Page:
I expect the scene had been shot on a sound stage rather than in an actual, existing hotel. Even if it was closely based on an existing hotel, it wouldn’t be one that I’ve spent a single night at. But my reaction wasn’t: I’ve seen this before, on the screen while playing The Last of Us. The sensation felt like seeing a place in a film that you’ve actually been to, it had that unrealness of seeing your home town in a random scene of a random film, and knowing that where Juliette Binoche or Ryan Reynolds are standing in the movie you’re watching, you’ve stood there, you’ve walked across that street. My sensation of watching these first two episodes was often one of intense, uncanny déjà vu.

Should this have been as much of a surprise to me? There is obviously a difference between being in a place and playing a game set in a place. And in its original game format, The Last of Us is what is called a third-person game, i.e. you don’t see things through your character’s eyes, you steer the character while you’re watching them do things – on a screen, much like you might watch characters in a film or on TV. And yet, my frequent thoughts were that I’d been there, I’d gone up those stairs, I’d looked out over the city from this rooftop. I hadn’t expected the sense of identification with the characters I’d played and the actions of theirs that I’d prompted by pushing this button and pressing that stick in a certain direction to be this tangible, even years later.

At the same time, I felt an odd, distracting kind of disconnect. In part it’s perhaps exactly because I’d originally controlled these characters through these environments, and now no manipulation of a controller would make them do anything other than what they were scripted to do – but it was also that I’d watched Joel and Ellie for dozens of hours, travelling through those places, saying many of those lines (or ones similar enough for the difference not to matter all that much) – and wearing those clothes, which felt especially weird. In adapting The Last of Us and creating props and costumes, HBO had generally decided not to reinvent the wheel: if Joel wears this kind of shirt and that sort of pants, he can wear them in the series as well. Naughty Dog’s art department has already delivered work as good as the artists HBO can afford, the series can well follow the same visual template, down to t-shirts and sneakers and backpacks. But I’d played Joel and Ellie for a long time, and those people on screen looked similar enough, but they weren’t them. They were actors playing the real Joel and Ellie – though what does that even mean when you’re talking about video games? And the actors were wearing the right clothes, which gave me the sense of watching some highly accomplished, carefully designed cosplay version of The Last of Us. It’s an imitation, but it’s not identical, and getting all the details just so only amplified the small differences. No doubt, both Pascal and Ramsey are well cast and do a great job with the characters – but there is an uncanny valley effect to watching them playing these parts, when I was so familiar with the originals, and when I felt an emotional connection to those originals because I had played them.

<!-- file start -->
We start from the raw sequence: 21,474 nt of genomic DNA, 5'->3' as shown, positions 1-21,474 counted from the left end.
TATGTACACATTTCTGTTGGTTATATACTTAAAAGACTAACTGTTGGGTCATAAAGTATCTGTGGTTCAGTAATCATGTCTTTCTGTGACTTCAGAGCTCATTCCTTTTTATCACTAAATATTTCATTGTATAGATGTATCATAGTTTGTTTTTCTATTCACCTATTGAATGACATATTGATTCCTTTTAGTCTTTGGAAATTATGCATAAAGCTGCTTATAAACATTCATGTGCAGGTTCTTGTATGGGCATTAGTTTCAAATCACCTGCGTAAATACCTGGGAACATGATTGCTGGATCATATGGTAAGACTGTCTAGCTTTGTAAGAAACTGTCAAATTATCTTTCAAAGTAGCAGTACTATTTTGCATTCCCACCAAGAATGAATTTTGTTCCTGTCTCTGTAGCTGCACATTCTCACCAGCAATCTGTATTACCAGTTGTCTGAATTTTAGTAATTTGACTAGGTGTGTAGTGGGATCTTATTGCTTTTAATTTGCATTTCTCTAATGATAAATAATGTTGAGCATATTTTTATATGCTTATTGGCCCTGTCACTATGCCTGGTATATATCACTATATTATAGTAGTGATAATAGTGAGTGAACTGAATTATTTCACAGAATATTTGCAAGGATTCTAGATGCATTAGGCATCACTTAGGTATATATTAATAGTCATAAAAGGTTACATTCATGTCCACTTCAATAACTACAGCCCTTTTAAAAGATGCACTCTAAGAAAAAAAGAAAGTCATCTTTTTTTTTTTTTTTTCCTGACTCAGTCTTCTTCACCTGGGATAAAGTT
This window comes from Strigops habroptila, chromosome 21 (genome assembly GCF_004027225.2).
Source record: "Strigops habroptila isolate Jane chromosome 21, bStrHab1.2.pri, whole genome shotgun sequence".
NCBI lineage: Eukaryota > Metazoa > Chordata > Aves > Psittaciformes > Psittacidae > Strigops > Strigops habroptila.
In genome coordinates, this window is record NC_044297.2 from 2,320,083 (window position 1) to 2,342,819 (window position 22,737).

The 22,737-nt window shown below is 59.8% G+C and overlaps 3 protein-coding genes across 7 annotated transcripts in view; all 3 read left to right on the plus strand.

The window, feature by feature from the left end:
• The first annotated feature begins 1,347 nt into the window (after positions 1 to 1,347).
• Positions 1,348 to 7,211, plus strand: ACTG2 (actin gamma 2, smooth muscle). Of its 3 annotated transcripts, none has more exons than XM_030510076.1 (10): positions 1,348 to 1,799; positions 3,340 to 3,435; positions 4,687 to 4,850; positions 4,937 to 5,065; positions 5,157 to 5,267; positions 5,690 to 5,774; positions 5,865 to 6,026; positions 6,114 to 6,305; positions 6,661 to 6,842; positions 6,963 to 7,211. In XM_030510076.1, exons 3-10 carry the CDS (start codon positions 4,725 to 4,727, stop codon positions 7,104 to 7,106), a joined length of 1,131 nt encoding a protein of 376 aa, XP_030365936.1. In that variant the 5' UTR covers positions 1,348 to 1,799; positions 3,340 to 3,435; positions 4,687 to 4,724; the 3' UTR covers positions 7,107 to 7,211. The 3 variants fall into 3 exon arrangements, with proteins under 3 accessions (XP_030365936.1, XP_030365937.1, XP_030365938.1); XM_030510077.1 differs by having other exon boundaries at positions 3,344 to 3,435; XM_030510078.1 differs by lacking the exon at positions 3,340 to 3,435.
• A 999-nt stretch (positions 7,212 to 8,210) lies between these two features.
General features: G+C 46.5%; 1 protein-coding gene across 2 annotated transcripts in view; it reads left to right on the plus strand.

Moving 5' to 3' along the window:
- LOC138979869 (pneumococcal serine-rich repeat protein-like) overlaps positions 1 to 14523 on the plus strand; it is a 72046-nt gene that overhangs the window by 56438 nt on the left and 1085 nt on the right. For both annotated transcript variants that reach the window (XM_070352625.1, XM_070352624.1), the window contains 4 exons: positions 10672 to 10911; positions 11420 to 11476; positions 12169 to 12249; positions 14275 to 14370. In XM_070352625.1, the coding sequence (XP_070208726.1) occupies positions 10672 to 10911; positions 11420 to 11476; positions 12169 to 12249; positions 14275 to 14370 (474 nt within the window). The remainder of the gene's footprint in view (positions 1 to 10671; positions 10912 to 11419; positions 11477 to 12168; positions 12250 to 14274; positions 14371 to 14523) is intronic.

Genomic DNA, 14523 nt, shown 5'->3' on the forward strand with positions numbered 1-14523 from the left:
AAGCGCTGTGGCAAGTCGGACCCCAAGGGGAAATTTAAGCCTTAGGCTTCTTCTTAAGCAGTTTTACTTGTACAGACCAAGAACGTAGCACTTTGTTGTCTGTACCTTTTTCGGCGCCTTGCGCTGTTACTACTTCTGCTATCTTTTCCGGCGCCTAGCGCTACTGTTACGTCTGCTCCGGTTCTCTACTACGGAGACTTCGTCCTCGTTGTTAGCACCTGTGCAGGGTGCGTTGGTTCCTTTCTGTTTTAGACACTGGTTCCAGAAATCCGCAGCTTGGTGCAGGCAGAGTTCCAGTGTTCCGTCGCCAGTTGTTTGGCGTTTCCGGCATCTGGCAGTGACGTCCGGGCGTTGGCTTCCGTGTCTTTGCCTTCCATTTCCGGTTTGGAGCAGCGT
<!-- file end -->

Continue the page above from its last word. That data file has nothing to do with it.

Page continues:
Because Naughty Dog’s 2013 game follows the conventions of cinema and prestige TV so closely, right down to the look and feel of props, costumes and individual locations, the uncanny valley effect is more strongly felt. It’s whenever HBO’s The Last of Us takes a breather from the game’s script and shows us something entirely different, that it starts to feel more like its own thing rather than a highly accomplished act of imitation. I’m curious to see the rest of the season, but I am hoping that I’ll be able to shake that strange sense of déjà vu, because it is thoroughly distracting. I suspect I’d not feel this nearly as strongly if I was watching a looser, and perhaps also a less accomplished, video game adaptation, something like Uncharted (also a movie version of a Naughty Dog game, though one that sticks much less closely to the original) or either of the Tomb Raider versions. It is ironic that it is arguably the most polished, well-made video game adaptation to date that may be resisting me the most – because the people making it recognised the ways in which the original game had already done their work for them. No need to reinvent the wheel… even if that wheel was originally digital and reacted to your gamepad inputs, right?